NPR Politics On Susan Rice And Orders To Unmask Trump Officials The NPR Politics Podcast discusses reports that Susan Rice, Obama-era national security adviser, ordered the unmasking of people with the Trump campaign caught in surveillance of foreign officials.

NPR Politics On Susan Rice And Orders To Unmask Trump Officials

NPR Politics On Susan Rice And Orders To Unmask Trump Officials

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The NPR Politics Podcast discusses the reports that Susan Rice, Obama-era national security adviser, ordered the unmasking of people affiliated with the Trump campaign caught up in intelligence reports based on surveillance of foreign officials.


One month ago today, President Trump first tweeted that President Obama had ordered a wiretap of his 2016 campaign. Intelligence agencies and legislators investigating that claim have all said there's no evidence to support it.


But the White House and some Republican allies have continued their focus on leaks and lately on unmasking. That's when a high-level national security official requests the name of an American who's caught up in surveillance of foreign targets. The names of those Americans are usually blacked out on raw intelligence reports.

SIEGEL: Now, conservatives have turned their attention to Susan Rice, who was national security adviser during President Obama's second term. New reports say Rice requested the unmasking of people affiliated with the Trump campaign who were caught up in legitimate surveillance of foreign officials.

MCEVERS: For more, let's listen to the NPR POLITICS Podcast team on this. It includes NPR's national security correspondent Mary Louise Kelly, White House correspondent Tamara Keith and political editor Domenico Montanaro.

MARY LOUISE KELLY, BYLINE: Huge distinction here, Tam, asking for somebody's identity to be unmasked versus then leaking that identity. And that's worth examining here. Susan Rice says yes, I asked for identities to be unmasked. I never leaked it to anybody. I did not break the law. I went through proper channels. If she had, if there were political spying here, that would be a huge deal.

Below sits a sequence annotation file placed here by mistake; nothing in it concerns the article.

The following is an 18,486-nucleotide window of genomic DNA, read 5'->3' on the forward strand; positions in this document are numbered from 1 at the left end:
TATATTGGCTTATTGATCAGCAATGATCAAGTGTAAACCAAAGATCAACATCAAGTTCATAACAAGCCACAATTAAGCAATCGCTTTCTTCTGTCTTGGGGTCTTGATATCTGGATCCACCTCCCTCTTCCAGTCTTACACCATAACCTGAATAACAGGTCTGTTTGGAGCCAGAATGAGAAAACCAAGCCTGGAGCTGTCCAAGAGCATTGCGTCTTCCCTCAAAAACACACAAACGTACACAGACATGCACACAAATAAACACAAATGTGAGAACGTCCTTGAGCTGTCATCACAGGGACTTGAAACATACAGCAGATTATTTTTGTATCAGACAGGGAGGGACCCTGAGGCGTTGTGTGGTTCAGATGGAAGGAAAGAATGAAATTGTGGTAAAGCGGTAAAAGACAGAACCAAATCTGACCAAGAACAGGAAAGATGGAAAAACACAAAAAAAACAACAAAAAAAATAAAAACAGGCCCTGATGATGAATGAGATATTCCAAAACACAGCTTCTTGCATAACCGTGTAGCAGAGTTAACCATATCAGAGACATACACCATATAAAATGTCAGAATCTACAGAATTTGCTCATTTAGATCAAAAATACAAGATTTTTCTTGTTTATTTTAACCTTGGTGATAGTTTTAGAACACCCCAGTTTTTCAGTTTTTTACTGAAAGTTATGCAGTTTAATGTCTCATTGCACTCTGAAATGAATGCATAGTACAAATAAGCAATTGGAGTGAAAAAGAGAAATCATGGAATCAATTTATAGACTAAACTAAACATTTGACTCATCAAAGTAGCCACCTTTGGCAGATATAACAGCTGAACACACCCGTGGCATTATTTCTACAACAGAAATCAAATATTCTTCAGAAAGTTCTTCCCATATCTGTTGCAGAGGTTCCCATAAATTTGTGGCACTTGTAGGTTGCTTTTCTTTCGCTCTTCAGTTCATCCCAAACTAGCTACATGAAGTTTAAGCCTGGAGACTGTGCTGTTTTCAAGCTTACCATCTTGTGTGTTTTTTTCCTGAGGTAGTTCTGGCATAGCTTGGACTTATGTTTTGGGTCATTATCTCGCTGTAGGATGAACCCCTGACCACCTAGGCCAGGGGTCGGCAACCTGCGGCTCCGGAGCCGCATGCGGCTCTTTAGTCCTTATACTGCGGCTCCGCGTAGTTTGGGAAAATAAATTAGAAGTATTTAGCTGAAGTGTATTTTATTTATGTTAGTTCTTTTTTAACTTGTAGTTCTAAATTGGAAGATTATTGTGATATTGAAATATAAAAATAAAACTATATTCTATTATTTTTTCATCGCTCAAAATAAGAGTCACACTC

DOMENICO MONTANARO, BYLINE: So, I mean, the implication here politically from Republicans and conservatives is that Rice unmasked these folks to people with clearance, as we understand it, that she leaked it and had some political motivation to undermine the Trump campaign or the administration. That seems to go way too far.

TAMARA KEITH, BYLINE: And that's what she said today on MSNBC.


ANDREA MITCHELL: Did you seek...

KEITH: That's Andrea Mitchell.


MITCHELL: ...To unmask the names of people involved in the Trump transition, the Trump campaign, people surrounding the president-elect...

SUSAN RICE: Let me be clear.

MITCHELL: ...In order to spy on them, in order to expose them.

RICE: Absolutely not for any political purposes to spy, expose anything. But let me...

MITCHELL: Did you leak the name of Mike Flynn?

RICE: I leaked nothing to nobody and never have and never would.

KELLY: So two points off this. I leaked nothing to nobody. Again, focusing here on the distinction, unmasking versus leaking, I mean, we assume that Trump's national security adviser, General McMaster, as he reviews raw intelligence reports may from time to time say hey, I need to know who that person was, unmask him.

MONTANARO: But drawing that kind of a bright line, while that may be good for her in the short run, all they need to do is find one phone call she'd ever made to a reporter and discussed some level of information that might not have otherwise been known. And suddenly, you have another day or two life to this story and would undermine any of the kind of arguments she would be trying to make obviously.

KELLY: Bright-line statements can come back to haunt you. And there are legitimate questions here. We don't know what caused Susan Rice to ask these names to be unmasked. What was it that set off alarm bells for her? That's a really legitimate question. And she says she didn't share it with anybody.

KEITH: And I don't think that we should take everything that she says at face value...

KELLY: Of course.

KEITH: ...Any more than we would take what anybody else says at face value and say, oh, well, you know, she says she didn't do anything wrong. But there is currently no evidence.

MONTANARO: You know, I think the bigger thing here though is to put this into some broader context politically. I mean, what we've seen over the last couple weeks is confirmation that the FBI is investigating potential ties between the Trump campaign, Trump transition officials and various elements in Russia. That is what's been going on with the drama on the House Intelligence Committee, the Senate Intelligence Committee and the FBI.

And it is interesting timing that you suddenly see this kind of story come out, people finger pointing toward Susan Rice and unmasking, trying to move the story toward unmasking in leaks as opposed to the substance of what could be coming out of the Russia investigation.


MCEVERS: That was NPR's Domenico Montanaro, Tamara Keith and Mary Louise Kelly on today's episode of The NPR POLITICS Podcast.


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